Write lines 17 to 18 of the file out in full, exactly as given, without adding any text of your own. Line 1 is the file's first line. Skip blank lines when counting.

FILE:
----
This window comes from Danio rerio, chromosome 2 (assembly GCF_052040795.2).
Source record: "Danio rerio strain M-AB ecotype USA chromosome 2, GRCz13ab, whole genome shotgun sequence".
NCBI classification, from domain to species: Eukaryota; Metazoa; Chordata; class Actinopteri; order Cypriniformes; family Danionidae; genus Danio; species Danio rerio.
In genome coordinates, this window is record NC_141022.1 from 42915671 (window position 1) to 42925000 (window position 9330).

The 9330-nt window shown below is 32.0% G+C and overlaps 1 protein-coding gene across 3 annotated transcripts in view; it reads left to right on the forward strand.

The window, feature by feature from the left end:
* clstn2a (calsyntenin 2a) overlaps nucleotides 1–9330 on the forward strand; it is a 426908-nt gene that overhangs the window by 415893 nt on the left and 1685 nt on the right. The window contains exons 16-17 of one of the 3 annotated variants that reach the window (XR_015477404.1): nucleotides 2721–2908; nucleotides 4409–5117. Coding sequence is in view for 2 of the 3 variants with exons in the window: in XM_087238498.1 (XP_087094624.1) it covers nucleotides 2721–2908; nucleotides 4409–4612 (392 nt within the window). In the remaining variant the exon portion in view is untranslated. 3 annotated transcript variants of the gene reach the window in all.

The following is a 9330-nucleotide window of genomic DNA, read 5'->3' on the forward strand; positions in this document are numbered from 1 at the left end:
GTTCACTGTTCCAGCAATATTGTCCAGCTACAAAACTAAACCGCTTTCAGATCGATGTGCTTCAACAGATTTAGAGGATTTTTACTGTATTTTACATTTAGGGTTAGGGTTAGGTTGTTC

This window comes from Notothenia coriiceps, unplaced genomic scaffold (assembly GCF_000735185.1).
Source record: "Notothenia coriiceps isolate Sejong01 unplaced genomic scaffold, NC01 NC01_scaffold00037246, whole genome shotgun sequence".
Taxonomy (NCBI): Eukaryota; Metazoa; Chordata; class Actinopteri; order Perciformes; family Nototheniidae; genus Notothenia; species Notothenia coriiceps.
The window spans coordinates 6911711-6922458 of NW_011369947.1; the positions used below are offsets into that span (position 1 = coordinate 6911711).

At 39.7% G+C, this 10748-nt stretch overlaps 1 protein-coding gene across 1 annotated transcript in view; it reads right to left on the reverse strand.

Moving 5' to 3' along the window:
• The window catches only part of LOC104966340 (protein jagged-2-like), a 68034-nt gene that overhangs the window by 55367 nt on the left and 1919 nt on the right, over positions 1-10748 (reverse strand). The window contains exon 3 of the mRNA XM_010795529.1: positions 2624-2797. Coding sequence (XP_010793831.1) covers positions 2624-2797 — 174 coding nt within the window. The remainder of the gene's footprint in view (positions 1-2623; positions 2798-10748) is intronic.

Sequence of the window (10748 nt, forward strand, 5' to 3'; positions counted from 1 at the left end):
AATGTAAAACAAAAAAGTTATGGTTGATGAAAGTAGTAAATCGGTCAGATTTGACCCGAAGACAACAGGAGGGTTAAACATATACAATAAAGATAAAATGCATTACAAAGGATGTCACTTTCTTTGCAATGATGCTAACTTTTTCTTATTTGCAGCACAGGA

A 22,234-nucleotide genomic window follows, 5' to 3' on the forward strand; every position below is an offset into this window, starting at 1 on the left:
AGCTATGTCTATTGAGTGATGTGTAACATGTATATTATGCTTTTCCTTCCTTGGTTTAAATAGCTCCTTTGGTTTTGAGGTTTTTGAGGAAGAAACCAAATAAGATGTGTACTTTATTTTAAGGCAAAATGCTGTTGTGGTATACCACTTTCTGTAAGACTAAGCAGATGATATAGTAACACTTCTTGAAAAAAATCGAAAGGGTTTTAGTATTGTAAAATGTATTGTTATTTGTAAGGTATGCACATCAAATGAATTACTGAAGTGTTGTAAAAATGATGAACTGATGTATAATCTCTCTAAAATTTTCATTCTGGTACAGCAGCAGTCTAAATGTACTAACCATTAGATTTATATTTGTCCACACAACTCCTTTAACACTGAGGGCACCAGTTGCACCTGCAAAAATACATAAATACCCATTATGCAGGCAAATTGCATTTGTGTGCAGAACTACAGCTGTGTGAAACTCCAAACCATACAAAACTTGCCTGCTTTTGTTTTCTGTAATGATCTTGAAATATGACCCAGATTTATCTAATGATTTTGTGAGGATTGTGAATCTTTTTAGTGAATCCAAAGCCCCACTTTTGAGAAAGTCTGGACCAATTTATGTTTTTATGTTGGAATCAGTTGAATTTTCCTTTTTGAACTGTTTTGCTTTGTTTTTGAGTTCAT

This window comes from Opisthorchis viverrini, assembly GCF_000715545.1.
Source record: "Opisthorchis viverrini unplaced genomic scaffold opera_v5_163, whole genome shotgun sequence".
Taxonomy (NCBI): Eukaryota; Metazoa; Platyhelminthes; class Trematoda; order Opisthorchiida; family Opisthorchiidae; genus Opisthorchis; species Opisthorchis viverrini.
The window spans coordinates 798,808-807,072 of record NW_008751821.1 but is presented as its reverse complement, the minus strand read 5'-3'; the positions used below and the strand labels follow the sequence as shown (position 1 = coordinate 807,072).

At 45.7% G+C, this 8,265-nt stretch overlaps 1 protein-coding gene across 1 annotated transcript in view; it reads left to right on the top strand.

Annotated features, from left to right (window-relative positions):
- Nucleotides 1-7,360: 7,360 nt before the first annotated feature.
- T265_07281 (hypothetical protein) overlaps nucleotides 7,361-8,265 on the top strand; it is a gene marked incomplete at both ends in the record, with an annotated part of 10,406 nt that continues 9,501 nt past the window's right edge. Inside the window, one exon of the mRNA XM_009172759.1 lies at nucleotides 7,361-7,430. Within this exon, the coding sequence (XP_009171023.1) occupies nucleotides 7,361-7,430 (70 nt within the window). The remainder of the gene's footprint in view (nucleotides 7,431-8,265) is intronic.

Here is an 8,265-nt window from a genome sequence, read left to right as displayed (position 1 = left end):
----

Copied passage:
Sequence of the window (10748 nt, forward strand, 5' to 3'; positions counted from 1 at the left end):
AATGTAAAACAAAAAAGTTATGGTTGATGAAAGTAGTAAATCGGTCAGATTTGACCCGAAGACAACAGGAGGGTTAAACATATACAATAAAGATAAAATGCATTACAAAGGATGTCACTTTCTTTGCAATGATGCTAACTTTTTCTTATTTGCAGCACAGGA